The law of averages
is a lay term
used to express a belief that outcomes of a random event shall "even out" within a small sample.
As invoked in everyday life, the "law" usually reflects bad statistics or wishful thinking rather than any mathematical principle. While there is a real theorem that a random variable will reflect its underlying probability over a very large sample, the law of averages typically assumes that unnatural short-term "balance" must occur.
- Belief that an event is "due" to happen: For example, "The roulette wheel has landed on red three consecutive times. The law of averages says it's due to land on black!" Of course, the wheel has no memory and its probabilities do not change according to past results. Similarly, there is no statistical basis for the belief that a losing sports team is due to win a game or that lottery numbers which haven't appeared recently are due to appear soon.
- Belief that a sample's average must equal its expected value. For example, Daily Show host Jon Stewart joked that out of ten Republican candidates for president, "the law of averages says one of these guys is a little Barney in the Franks." Even if 10% of the population is homosexual, there is no guarantee that exactly one member in a group of ten must be homosexual. Similarly, if one flips a fair coin 100 times, there is only an 8% chance that there will be exactly 50 heads.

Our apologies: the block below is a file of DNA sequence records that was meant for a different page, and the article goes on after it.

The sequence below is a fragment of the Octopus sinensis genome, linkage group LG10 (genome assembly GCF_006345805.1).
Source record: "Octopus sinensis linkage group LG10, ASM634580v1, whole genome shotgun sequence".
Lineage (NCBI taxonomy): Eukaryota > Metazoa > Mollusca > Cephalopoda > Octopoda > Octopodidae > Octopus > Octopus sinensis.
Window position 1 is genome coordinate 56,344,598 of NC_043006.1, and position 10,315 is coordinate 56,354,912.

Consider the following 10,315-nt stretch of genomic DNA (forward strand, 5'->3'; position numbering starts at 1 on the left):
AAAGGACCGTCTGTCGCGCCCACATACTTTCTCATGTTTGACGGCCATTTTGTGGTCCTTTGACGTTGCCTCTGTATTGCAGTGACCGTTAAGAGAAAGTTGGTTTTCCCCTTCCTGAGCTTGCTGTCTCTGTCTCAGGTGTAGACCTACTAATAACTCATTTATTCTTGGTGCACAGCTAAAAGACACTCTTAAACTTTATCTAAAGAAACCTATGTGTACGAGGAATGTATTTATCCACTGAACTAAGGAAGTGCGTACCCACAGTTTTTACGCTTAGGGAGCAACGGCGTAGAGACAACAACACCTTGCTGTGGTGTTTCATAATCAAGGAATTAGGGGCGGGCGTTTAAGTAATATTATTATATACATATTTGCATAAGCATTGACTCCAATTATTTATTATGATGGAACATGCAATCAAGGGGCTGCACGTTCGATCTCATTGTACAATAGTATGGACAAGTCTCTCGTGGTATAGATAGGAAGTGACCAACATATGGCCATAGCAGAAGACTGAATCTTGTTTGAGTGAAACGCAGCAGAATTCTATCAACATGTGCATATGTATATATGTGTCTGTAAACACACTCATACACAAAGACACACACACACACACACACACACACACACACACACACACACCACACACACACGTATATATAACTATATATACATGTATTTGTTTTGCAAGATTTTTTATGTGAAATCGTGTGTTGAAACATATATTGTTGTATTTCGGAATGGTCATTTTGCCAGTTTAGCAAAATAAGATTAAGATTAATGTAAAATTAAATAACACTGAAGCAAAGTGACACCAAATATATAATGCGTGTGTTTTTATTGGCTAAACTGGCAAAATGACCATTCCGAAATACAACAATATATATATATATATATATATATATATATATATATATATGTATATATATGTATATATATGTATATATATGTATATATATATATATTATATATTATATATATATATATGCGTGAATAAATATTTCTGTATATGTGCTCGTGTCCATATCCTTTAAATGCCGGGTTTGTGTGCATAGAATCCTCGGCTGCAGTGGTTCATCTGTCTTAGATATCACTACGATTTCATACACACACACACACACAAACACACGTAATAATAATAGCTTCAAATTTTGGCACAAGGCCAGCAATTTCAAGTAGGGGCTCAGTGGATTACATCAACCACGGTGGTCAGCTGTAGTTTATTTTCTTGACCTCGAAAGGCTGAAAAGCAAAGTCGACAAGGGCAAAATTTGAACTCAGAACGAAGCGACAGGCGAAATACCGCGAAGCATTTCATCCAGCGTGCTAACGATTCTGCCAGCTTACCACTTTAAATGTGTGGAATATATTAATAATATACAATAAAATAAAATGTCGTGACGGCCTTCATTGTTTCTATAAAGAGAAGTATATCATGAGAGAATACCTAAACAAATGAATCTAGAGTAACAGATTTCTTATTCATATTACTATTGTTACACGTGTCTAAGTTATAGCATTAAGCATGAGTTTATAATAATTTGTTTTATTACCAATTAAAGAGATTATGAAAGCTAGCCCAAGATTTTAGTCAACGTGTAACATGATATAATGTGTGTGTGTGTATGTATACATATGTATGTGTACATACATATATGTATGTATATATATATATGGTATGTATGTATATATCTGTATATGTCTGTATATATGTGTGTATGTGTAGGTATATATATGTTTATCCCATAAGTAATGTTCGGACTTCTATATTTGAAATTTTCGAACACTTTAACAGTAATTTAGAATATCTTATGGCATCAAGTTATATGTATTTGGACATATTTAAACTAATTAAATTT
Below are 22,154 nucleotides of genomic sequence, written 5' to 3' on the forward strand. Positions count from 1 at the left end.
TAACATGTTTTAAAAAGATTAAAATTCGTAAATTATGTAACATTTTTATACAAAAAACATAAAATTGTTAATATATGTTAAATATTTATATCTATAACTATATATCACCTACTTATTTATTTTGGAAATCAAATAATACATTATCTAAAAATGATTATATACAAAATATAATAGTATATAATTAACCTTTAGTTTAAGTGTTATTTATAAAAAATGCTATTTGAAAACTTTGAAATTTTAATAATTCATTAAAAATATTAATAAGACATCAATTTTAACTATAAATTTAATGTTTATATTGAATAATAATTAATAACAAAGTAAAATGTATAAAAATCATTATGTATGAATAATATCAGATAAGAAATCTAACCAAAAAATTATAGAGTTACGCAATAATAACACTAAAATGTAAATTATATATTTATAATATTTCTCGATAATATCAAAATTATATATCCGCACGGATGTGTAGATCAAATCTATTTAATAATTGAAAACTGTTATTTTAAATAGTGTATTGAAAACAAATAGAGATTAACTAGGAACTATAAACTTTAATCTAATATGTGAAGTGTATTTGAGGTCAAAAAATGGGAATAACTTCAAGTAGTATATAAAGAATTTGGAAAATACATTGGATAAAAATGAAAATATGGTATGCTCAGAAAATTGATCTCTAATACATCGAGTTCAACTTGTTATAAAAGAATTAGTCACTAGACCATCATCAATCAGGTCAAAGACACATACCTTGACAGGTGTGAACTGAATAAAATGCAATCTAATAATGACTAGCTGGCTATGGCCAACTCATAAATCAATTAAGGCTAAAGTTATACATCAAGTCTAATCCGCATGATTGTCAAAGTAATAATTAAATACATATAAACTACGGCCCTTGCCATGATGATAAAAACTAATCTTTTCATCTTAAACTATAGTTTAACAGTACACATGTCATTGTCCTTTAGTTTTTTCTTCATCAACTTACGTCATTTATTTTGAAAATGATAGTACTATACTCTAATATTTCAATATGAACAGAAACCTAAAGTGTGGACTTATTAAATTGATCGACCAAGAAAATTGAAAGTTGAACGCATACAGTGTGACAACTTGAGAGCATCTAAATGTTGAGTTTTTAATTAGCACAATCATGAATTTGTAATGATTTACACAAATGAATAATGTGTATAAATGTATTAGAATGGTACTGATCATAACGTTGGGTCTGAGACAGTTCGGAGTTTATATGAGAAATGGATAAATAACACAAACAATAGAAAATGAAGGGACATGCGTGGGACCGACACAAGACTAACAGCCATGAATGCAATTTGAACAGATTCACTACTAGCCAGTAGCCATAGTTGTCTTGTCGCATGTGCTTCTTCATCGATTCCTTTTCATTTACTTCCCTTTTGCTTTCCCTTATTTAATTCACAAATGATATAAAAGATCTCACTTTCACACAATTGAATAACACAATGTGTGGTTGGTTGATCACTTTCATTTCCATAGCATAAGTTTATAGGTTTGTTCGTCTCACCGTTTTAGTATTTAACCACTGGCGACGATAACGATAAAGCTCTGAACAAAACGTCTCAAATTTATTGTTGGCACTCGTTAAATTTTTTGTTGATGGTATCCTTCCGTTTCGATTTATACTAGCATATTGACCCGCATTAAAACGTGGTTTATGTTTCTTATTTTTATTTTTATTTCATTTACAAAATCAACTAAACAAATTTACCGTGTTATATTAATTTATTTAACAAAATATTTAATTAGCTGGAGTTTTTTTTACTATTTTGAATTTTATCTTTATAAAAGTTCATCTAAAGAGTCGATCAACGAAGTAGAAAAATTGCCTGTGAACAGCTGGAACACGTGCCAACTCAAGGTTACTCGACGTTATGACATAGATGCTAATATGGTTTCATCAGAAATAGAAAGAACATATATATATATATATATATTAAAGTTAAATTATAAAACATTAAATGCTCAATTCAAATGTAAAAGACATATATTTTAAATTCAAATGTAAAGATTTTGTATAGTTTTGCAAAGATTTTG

- Belief that a rare occurrence will happen given enough time: For example, "If I send my résumé to enough places, the law of averages says that someone will eventually hire me." This may actually be true assuming nonzero probabilities and the law of averages is simply named in place of the Law of Large Numbers.
- Belief that over time, statistics must accumulate to gradual even amount, regardless of the actual scenario. For example, the law of averages would expect that in a football league of ten teams, over a period time each team would gradually balance out to have the same amount of wins and losses, regardless of how skilled or how bad one team might be. Or, in the game of beer pong, the law of averages states that both partners could be expected to make the same amount of cups as the night went on, regardless of one partner's skill level.
- Grinstead and Snell Introduction to Probability is a Dartmouth College public-access text.